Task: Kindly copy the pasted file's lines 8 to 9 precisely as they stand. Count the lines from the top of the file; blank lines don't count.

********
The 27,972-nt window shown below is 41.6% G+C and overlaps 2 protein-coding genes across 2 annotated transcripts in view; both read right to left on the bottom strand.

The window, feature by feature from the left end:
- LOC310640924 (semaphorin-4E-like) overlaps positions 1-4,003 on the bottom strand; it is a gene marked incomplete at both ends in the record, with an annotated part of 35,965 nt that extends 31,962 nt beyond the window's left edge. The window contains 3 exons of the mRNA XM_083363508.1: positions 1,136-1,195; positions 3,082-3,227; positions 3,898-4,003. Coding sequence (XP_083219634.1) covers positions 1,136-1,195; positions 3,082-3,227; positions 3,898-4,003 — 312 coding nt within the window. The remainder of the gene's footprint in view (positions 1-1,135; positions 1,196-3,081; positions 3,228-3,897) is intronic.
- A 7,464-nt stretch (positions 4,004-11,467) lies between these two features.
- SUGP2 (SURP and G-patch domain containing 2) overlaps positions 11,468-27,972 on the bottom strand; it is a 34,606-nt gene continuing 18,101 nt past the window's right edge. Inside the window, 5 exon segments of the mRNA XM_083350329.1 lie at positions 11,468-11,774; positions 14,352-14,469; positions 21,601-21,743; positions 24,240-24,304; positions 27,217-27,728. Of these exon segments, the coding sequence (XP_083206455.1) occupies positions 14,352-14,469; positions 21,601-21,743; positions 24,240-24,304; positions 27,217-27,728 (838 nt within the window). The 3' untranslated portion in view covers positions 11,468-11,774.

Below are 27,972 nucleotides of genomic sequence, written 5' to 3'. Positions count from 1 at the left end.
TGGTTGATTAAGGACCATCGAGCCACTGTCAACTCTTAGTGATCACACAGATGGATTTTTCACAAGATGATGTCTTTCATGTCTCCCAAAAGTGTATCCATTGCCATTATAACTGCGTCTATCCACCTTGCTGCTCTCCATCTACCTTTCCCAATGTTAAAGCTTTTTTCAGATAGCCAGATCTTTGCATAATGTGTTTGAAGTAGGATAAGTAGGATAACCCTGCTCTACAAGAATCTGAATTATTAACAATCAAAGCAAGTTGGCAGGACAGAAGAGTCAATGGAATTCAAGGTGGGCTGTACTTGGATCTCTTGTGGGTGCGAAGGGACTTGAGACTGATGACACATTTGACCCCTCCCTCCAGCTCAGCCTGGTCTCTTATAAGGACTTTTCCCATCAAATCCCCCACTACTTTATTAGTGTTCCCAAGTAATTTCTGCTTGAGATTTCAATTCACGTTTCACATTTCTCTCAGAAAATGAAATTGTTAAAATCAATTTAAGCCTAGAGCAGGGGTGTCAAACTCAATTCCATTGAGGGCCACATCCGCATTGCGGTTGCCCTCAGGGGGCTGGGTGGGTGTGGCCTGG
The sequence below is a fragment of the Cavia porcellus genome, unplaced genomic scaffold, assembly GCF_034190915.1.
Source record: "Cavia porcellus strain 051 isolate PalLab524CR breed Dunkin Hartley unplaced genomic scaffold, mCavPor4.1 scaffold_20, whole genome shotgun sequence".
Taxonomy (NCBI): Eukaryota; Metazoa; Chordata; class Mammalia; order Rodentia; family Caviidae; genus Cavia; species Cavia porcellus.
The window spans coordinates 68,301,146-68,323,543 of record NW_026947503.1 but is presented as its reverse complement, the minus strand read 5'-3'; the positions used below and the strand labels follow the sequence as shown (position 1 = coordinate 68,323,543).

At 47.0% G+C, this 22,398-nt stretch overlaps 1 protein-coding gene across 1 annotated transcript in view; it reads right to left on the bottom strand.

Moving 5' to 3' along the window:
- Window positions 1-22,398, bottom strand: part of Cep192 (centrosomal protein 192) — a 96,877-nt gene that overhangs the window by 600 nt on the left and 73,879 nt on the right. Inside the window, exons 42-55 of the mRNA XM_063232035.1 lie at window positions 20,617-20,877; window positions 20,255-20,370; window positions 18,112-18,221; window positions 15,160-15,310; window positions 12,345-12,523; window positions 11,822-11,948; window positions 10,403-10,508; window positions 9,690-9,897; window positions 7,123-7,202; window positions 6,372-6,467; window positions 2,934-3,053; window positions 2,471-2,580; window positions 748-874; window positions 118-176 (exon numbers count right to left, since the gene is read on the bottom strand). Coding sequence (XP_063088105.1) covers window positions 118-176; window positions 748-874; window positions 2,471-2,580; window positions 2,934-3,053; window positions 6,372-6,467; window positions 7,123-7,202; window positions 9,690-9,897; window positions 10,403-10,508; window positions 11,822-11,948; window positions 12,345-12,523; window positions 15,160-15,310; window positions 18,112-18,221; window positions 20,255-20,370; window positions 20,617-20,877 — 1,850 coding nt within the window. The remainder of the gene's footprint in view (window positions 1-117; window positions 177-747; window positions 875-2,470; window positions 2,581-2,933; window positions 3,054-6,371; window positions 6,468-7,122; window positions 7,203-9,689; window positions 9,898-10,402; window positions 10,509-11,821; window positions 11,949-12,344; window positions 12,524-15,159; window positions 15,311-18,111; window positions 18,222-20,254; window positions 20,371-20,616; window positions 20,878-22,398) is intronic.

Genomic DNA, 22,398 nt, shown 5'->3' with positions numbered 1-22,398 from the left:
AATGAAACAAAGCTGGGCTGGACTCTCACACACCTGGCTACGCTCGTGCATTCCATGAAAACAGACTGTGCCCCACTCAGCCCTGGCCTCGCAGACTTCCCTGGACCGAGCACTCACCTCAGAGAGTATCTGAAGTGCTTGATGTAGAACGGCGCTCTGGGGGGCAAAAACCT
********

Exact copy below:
The sequence below is a fragment of the Cavia porcellus genome, unplaced genomic scaffold, assembly GCF_034190915.1.
Source record: "Cavia porcellus strain 051 isolate PalLab524CR breed Dunkin Hartley unplaced genomic scaffold, mCavPor4.1 scaffold_20, whole genome shotgun sequence".